What Educational Institutions Should Ignore From For-Profit Marketing

To many, marketing is anathema to the purpose of a higher educational institution. In the for-profit world, marketing is viewed as a cost center to build brand awareness and generate demand for products and services. What does that, many will ask, have to do with a college or university? In a previous Insight, we explored six advanced marketing techniques that have the potential to advance your institution’s fund-raising initiatives. This time, we’re taking a look at four common marketing practices from the for-profit sector that we recommend you totally ignore. 

  1. Don’t sell. In the for-profit business world, marketing is geared toward promoting and selling a product or service to a target customer. In the nonprofit world, marketing should first and foremost represent a tool to engender support for an organization’s mission. Good higher ed marketing promotes and amplifies the cause of the school while simultaneously encouraging alumni involvement. It’s not about selling—it’s about establishing recognition of the emotional value of philanthropy and building awareness of the many practical ways the institution can be valuable to each member of your alumni base. Indeed, in the traditional sense of the word, there’s really nothing to sell; rather, there’s much to communicate to each alumni about the benefits of being part of your community and the importance of supporting your cause. On a more tactical level, it is very important to make the act of donating as straightforward as possible, particularly in a digital world where people have increasingly limited attention spans.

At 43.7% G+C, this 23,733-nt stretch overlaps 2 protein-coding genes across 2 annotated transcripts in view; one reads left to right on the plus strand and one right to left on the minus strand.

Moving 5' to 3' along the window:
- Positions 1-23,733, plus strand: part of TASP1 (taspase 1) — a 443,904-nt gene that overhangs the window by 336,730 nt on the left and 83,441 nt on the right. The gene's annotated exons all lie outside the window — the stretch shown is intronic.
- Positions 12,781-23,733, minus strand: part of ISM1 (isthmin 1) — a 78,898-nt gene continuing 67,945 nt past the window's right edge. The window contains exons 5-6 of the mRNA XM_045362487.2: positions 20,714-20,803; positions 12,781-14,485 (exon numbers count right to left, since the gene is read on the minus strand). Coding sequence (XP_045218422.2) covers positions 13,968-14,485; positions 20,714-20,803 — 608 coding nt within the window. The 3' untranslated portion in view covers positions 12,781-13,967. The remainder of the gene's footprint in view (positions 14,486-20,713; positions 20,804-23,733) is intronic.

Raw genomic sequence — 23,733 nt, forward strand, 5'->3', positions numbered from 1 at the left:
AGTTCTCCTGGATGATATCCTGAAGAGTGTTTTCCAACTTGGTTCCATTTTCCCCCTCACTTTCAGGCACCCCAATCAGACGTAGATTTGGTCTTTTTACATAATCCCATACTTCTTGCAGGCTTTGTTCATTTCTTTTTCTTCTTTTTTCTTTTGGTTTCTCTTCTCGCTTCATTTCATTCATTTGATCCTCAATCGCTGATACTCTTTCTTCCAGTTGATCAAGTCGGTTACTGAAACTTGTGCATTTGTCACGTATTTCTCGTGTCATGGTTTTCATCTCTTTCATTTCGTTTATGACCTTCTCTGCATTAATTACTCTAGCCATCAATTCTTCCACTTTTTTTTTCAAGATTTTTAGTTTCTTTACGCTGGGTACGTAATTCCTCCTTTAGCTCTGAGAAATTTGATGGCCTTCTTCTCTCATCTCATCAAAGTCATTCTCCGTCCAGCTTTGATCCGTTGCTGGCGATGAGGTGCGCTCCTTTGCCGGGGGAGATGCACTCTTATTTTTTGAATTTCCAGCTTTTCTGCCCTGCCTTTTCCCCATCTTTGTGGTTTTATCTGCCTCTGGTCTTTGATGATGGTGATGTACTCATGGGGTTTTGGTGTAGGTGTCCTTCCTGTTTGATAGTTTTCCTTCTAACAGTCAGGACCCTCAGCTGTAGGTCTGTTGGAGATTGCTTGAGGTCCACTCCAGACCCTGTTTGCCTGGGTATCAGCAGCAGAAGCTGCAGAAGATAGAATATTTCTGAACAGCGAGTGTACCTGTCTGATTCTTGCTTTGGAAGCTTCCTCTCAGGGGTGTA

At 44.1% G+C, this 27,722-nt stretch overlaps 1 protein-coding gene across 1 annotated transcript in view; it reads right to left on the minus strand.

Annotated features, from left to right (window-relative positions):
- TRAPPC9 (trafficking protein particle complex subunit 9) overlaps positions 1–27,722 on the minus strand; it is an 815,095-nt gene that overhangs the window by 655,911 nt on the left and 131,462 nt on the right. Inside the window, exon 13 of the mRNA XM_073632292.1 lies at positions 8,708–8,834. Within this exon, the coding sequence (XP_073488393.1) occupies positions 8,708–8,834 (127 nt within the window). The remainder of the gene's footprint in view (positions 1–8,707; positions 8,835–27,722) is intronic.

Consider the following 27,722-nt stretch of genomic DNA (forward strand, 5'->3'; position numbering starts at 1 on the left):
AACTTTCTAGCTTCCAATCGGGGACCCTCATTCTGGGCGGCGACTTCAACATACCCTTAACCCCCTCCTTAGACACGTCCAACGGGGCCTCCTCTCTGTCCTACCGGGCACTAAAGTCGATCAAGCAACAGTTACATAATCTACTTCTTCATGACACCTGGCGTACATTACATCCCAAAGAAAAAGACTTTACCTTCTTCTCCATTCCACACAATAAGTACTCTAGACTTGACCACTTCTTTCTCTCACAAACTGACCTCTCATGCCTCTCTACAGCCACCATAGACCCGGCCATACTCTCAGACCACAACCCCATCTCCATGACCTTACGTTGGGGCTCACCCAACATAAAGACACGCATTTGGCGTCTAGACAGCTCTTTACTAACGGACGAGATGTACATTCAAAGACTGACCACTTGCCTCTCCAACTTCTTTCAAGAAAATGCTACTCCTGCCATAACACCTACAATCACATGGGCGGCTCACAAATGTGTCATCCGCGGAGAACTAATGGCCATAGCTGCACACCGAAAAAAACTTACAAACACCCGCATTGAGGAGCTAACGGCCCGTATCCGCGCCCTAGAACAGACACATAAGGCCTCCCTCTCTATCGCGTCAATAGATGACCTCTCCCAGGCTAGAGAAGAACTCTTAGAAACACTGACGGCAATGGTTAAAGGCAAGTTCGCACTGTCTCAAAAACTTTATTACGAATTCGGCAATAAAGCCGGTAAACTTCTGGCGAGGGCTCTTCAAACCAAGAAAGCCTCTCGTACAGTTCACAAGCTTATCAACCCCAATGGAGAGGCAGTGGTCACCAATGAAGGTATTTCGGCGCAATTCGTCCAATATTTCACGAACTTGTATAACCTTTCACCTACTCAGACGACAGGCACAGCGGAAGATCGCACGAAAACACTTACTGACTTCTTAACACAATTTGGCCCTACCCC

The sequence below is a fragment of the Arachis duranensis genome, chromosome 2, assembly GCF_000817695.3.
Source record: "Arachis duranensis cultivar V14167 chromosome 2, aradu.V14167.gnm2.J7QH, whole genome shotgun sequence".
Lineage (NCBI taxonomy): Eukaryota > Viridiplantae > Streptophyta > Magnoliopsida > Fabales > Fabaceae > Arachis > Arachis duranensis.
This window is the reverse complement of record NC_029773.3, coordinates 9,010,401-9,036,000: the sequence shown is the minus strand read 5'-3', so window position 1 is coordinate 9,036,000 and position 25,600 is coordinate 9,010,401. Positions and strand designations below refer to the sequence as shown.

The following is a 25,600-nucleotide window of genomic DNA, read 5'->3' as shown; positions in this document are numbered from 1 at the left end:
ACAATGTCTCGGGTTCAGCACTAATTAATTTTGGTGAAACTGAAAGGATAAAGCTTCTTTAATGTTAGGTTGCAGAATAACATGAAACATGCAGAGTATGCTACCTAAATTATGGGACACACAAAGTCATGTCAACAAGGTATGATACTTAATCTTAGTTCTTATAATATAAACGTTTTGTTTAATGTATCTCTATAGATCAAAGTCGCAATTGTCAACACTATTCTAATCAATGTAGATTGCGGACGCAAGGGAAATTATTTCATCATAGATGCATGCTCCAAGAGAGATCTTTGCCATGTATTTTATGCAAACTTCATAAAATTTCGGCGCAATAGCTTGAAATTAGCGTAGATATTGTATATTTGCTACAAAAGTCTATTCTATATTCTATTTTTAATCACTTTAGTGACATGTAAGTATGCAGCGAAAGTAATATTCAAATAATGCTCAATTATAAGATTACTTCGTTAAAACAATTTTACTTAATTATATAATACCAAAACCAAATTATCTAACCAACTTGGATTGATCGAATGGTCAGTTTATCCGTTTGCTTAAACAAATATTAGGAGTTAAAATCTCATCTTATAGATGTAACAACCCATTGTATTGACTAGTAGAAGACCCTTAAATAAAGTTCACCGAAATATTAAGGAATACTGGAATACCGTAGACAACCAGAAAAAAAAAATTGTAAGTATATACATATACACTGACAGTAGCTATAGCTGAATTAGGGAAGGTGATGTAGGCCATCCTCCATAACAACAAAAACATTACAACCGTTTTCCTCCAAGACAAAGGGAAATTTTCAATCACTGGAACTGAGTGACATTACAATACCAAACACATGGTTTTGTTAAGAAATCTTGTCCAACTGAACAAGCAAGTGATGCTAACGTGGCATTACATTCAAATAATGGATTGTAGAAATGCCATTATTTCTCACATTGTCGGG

2. Don’t sacrifice the long term relationship. Driven by bonus structures and senior-level job insecurity, for-profit businesses frequently sacrifice long-term relationships for short-term sales. This dynamic often leads to a shortsightedness that can severely undermine enduring success. As a result, corporations tend to have a limited lifespan. If fact, today the average age of a corporation on the S&P 500 is only 15 years. Higher education institutions tend to be more stable and committed to long-term  community relationships, and, therefore, have much longer lifespans. Philanthropy needs to be a continual, long-sighted practice. Using marketing as a transactional fundraising tool will ultimately backfire —not only in the medium- and long-term, but in the short-term as well.
  3. Don’t hide learnings. Businesses want to eliminate competitors and grow market power. For this reason, they tend to carefully guard the information they learn about their marketplace, preferring to let their competition wither in ignorance instead of thrive in enlightenment. A more open, collaborative model is far more valuable for nonprofit educational institutions. Sharing best practices and remaining open to learning what other institutions are doing can foster a culture of cooperation, helping you make smarter decisions when deploying your time and resources. One of the best ways to stay abreast of the latest developments in the education sector is to enlist the help of a third-party to scan for and compile information about best practices and new techniques, so you can benchmark your activities and make more informed choices in the future.
  4. Don’t ignore unprofitable segments. For-profit businesses suppress audiences they don’t believe will purchase their products or services. These consumers are looked at as unworthy of marketing spend since they’re unlikely to deliver a return on investment in the immediate future. At an educational institution, your “tent” should be 100% inclusive since you are not trying to sell anything. While your development officers may pay more attention to major donors, you want every alumnus/a to buy into your institution’s purpose and become involved in any way possible. Besides, things change, including their ability and willingness to donate. By investing in a strong relationship now, you’re much more likely to benefit from their philanthropy later.


The bottom line is this: there’s much we can learn from the business world. But sometimes a best practice for them can be a terrible practice for you.